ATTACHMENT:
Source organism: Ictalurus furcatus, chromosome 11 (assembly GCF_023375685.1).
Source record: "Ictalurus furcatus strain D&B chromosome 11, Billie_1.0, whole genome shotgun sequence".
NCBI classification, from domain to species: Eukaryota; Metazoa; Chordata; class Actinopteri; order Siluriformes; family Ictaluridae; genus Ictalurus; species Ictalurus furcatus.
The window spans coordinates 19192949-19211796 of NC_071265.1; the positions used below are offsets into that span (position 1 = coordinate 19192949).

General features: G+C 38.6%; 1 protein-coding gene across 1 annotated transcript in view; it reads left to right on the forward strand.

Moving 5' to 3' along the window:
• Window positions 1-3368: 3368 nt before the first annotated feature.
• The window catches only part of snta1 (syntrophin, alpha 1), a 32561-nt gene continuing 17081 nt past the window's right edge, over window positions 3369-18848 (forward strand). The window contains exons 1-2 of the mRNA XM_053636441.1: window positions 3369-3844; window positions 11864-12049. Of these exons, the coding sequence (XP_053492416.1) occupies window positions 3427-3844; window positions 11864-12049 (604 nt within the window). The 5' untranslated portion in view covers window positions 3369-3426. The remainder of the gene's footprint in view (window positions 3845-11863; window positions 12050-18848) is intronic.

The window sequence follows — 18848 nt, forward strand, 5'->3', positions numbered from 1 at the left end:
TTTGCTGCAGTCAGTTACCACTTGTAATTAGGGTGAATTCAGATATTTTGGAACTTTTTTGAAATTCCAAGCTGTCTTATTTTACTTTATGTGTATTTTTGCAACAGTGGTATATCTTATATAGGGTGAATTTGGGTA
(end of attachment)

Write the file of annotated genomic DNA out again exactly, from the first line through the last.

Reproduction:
Source organism: Ictalurus furcatus, chromosome 11 (assembly GCF_023375685.1).
Source record: "Ictalurus furcatus strain D&B chromosome 11, Billie_1.0, whole genome shotgun sequence".
NCBI classification, from domain to species: Eukaryota; Metazoa; Chordata; class Actinopteri; order Siluriformes; family Ictaluridae; genus Ictalurus; species Ictalurus furcatus.
The window spans coordinates 19192949-19211796 of NC_071265.1; the positions used below are offsets into that span (position 1 = coordinate 19192949).

General features: G+C 38.6%; 1 protein-coding gene across 1 annotated transcript in view; it reads left to right on the forward strand.

Moving 5' to 3' along the window:
• Window positions 1-3368: 3368 nt before the first annotated feature.
• The window catches only part of snta1 (syntrophin, alpha 1), a 32561-nt gene continuing 17081 nt past the window's right edge, over window positions 3369-18848 (forward strand). The window contains exons 1-2 of the mRNA XM_053636441.1: window positions 3369-3844; window positions 11864-12049. Of these exons, the coding sequence (XP_053492416.1) occupies window positions 3427-3844; window positions 11864-12049 (604 nt within the window). The 5' untranslated portion in view covers window positions 3369-3426. The remainder of the gene's footprint in view (window positions 3845-11863; window positions 12050-18848) is intronic.

The window sequence follows — 18848 nt, forward strand, 5'->3', positions numbered from 1 at the left end:
TTTGCTGCAGTCAGTTACCACTTGTAATTAGGGTGAATTCAGATATTTTGGAACTTTTTTGAAATTCCAAGCTGTCTTATTTTACTTTATGTGTATTTTTGCAACAGTGGTATATCTTATATAGGGTGAATTTGGGTA